Kelly Price will probably be the first celebrity to walk away from a reality show, losing fans.
Okay, maybe she is not the first to do this. Celebrity Apprentice continuously makes me lose interest in a bunch of folks including the Donald himself. But Price ain’t just any has-been; she is someone with big talent and is still in-demand. But it is clear that her stint on reality television is ruining Price’s career. And I hate to see her throw it all away
I was rooting for Price, even through what, so far, has been a less than gainly showing on R&B Divas: LA edition. I had convinced myself that her personality on television was just that; for television. After all this is just the spinoff of the first “R&B Divas,” and quite frankly, comes off as formulaic to the original. Instead of a tour (like in the original series), the divas are working on drafting a school play…er…I mean, a black woman-themed monologue. And like the original, there is a villain. In this case it is Price but I guess somebody had to be this series’ Nicci Gilbert. Nevertheless, I tried to ride with Price through what were obvious shenanigans. I excused her rudeness to both Chante Moore and Fred the director over the trajectory of the play she had admittedly been too busy to participate in. I mean, it was her scheme after all so why wouldn’t we expect her to a say about the play’s logistics?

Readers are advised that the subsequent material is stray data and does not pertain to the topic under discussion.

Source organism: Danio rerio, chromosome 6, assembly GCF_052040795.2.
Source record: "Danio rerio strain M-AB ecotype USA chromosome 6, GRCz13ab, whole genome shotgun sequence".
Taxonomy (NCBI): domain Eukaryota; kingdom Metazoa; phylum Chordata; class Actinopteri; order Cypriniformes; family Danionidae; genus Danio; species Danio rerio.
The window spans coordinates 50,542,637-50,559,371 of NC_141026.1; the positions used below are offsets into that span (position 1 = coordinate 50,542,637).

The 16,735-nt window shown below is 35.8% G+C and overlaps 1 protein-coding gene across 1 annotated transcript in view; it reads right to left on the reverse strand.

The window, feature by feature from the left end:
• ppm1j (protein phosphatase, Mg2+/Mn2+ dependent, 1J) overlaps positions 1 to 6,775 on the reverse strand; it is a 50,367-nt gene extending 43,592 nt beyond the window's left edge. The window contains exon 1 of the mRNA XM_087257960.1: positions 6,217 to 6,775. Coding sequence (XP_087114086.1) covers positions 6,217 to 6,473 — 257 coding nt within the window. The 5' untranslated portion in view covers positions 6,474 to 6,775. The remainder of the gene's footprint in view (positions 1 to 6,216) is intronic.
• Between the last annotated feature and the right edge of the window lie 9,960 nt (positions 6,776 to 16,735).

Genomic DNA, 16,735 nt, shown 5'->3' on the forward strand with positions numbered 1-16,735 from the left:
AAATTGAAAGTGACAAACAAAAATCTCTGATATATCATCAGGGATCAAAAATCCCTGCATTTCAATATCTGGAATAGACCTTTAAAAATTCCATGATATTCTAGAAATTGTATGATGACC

I took her explanation at face value, when she told Michel’le that she was “getting into character” after showing up to monologue rehearsal with a book bag full of vaseline, a straight-edge and tim boots. I mean, I haven’t been in a fight since I was a teenager but I know for a fact, ain’t nobody waiting for you suit up to start swinging – so obviously that whole scene had to be for play. I even tried to ride for her when she and her creepy talking shadow (Dawn Robinson) quit the monologues and left the other divas high and dry, without an anchor singer, to help justify why anyone, during this hard economy, would want to pay money to hear folks sing “five-five with brown eyes,” which is the only part we actually know from “Caramel.” I mean, Lil’ Mo and Chante Moore? Sure, they had plenty of hits. But I want to hear En Vogue. And if I can’t hear En Vogue, at least give me Lucy Pearl. I’m just saying.
But this one woman (plus Dawn) monologue show, which, Kelly, in grand fashion, boasted to Chante Moore about (after throwing shade at Moore’s potential to do the same), is pretty much the final ridiculously-conceived straw that broke this fan’s back. Funky Dineva said of the teaser video, which is available on Kelly’s YouTube channel: “And Kelly Price’s finished version is worse than one of those church skits that sister Debrah would make the children’s choir do at Easter!”